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# DESAIN PONDASI 2

ANGGOTA KELOMPOK :

## 1. AYUDITA MAULIDZA SUWANDI 150404038

3. RIZKI APRILIA SARI 150404040

MATERI :

## 11.15 ELASTIC SETTLEMENT OF PILES

11.16 LATERALLY LOADED PILES
11.17 PILE-DRIVING FORMULAS
11.17 PILE DRIVING FORMULA
To develop the desired load-carrying capacity,
a point bearing pile must penetrate the dense soil
layer sufficiently or have sufficient contact with a
layer of rock. This requirement cannot always be
satisfied, because soil profiles vary. For that reason,
several equations have been developed to calculate
the ultimate capacity of a pile during driving. These
dynamic equations are widely used in the field to
determine whether a pile has reached a satisfactory
bearing value at the predetermined depth. One of
the earliest such equations—commonly referred to as
the Engineering News (EN) Record formula—is
derived from the work—energy theory. That is,

Energy imparted by the hammer per blow= (pile resistance)(penetration per hammer blow)
According to the EN formula, the pile resistance is the ultimate load, Qu ekspressed as:
𝑊 ℎ
𝑄𝑢 = 𝑅 (11.105)
𝑆 +𝐶
Dimana:
WR = weight of ram
h = height of fall of the ram
S = penetration of pile per hammer blow
C = constanta

## For drop hammer, C= 25,4 mm (if S dan h are in mm)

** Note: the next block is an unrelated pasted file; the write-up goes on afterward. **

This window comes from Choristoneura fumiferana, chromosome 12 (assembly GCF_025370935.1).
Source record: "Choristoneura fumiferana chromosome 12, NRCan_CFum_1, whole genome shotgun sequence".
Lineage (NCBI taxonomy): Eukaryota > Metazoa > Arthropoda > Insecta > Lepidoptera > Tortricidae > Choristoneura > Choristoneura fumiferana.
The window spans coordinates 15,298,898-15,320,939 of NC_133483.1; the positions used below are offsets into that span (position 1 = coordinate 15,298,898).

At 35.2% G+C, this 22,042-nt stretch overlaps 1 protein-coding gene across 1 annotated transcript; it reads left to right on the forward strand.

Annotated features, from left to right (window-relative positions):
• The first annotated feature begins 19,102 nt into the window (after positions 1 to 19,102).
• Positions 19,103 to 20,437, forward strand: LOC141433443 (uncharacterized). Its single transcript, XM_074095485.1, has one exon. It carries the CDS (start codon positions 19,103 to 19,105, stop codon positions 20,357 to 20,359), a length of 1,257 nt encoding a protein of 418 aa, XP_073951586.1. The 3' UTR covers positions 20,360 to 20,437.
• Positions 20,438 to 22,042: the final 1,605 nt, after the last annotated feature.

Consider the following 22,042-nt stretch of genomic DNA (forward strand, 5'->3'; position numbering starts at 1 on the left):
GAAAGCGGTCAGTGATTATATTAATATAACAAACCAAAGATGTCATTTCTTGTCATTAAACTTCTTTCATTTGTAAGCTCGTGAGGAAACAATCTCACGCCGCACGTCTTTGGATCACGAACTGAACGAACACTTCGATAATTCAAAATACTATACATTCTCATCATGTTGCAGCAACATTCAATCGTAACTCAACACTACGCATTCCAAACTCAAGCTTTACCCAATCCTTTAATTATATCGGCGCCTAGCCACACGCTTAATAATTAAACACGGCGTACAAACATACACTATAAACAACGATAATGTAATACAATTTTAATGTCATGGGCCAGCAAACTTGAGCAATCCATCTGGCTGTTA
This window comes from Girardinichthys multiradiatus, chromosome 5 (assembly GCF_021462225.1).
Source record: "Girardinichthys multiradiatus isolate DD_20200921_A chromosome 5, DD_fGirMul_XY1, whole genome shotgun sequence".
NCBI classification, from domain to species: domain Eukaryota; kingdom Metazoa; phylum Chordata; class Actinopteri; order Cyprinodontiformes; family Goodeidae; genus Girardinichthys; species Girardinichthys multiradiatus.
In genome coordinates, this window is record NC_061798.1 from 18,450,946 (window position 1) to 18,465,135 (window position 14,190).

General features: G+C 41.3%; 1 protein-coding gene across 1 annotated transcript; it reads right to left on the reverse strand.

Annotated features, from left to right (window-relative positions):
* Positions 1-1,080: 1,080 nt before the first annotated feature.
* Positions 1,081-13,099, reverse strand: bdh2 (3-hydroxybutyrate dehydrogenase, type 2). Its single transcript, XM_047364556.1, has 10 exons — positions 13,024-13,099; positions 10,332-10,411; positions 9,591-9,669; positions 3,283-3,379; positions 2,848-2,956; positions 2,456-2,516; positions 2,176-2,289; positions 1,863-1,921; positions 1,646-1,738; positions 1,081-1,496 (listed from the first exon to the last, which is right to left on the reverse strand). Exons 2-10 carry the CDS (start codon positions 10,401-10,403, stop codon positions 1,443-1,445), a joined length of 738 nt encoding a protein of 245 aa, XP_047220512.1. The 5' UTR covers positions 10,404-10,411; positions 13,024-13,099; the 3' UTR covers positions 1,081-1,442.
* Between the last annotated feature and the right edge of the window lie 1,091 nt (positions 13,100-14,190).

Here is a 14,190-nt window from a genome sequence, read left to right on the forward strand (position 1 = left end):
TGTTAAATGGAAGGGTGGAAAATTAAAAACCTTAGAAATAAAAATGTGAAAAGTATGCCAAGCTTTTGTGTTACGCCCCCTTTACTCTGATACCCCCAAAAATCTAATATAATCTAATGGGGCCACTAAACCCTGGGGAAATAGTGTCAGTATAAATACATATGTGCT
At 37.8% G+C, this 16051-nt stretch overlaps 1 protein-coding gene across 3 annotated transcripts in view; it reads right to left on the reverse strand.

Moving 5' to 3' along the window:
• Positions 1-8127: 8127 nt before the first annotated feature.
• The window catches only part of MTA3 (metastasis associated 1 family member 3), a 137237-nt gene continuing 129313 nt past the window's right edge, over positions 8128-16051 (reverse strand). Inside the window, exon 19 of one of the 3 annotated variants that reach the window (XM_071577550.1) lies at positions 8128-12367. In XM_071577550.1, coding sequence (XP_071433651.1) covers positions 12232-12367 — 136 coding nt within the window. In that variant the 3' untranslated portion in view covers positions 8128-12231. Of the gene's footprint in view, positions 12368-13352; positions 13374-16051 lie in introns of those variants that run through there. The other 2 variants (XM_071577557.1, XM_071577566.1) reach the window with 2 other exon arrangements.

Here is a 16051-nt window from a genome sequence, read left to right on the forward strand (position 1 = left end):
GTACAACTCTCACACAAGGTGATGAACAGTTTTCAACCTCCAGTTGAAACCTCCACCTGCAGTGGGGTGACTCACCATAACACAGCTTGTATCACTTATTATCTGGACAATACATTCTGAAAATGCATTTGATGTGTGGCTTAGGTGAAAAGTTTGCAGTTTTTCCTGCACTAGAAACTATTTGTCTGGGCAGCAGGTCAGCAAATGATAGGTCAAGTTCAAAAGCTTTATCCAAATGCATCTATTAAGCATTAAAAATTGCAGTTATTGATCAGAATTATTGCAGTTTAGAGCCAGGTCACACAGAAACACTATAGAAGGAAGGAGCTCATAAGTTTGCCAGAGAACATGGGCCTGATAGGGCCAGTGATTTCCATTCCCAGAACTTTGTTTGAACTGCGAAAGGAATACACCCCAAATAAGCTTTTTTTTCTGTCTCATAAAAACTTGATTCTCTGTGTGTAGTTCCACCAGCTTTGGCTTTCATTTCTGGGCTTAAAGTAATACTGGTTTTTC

For steam hammer, C= 2,54 mm (if S dan h are in mm)

Also, a factor of safety, Fs=6, was recommended for estimating the allowable pile capacity.
Note that, for single- and double-acting hammers, the term WR h can be replaced by EHe
where E is the efficiency of the hammer and He is the rated energy of thehammer. Thus,

𝐸𝐻
𝑄𝑢 = 𝑆 +𝐶𝑒 (11.106)
The EN formula has been revised several times
over the years, and other pile-drivingformulas also
have been suggested. Three of the other
relationships generally used are tabulated in Table
11.16.
The maximum stress developed on a pile during
the driving operation can be estimated from the
pile-driving formulas presented in Table 11.16. To
illustrate, we use the modified EN formula:

## In this equation, S is the average penetration per

hammer blow, which can also be expressed as
25,4
𝑆=
𝑁
N= number of hammer blows per 25,4 mm of
penetration
Thus,
Different values of N may be assumed for a given
hammer and pile, and Qu may be calculated. Suppose that a
prestressed concrete pile 24.4 m in length has to be driven by a
hammer. The pile sides measure 254 mm.
From Table 11.3a, for this pile,
Both the number of hammer blows per
inch and the stress can be plotted in a graph, as
shown in Figure 11.34
Actual driving stresses in wooden piles
are limited to about 0,7 fu. Similarly, for concrete
and steel piles, driving stresses are limited to
about 0,6 f’c and 0,85 fy respectively.
In most cases, wooden piles are driven
with a hammer energy of less than 60 kN-m.
Driving resistances are limited mostly to 4 to 5
blows per inch of pile penetration. For concrete
and steel piles, the usual values of N are 6 to 8
and 12 to 14
SEKIAN

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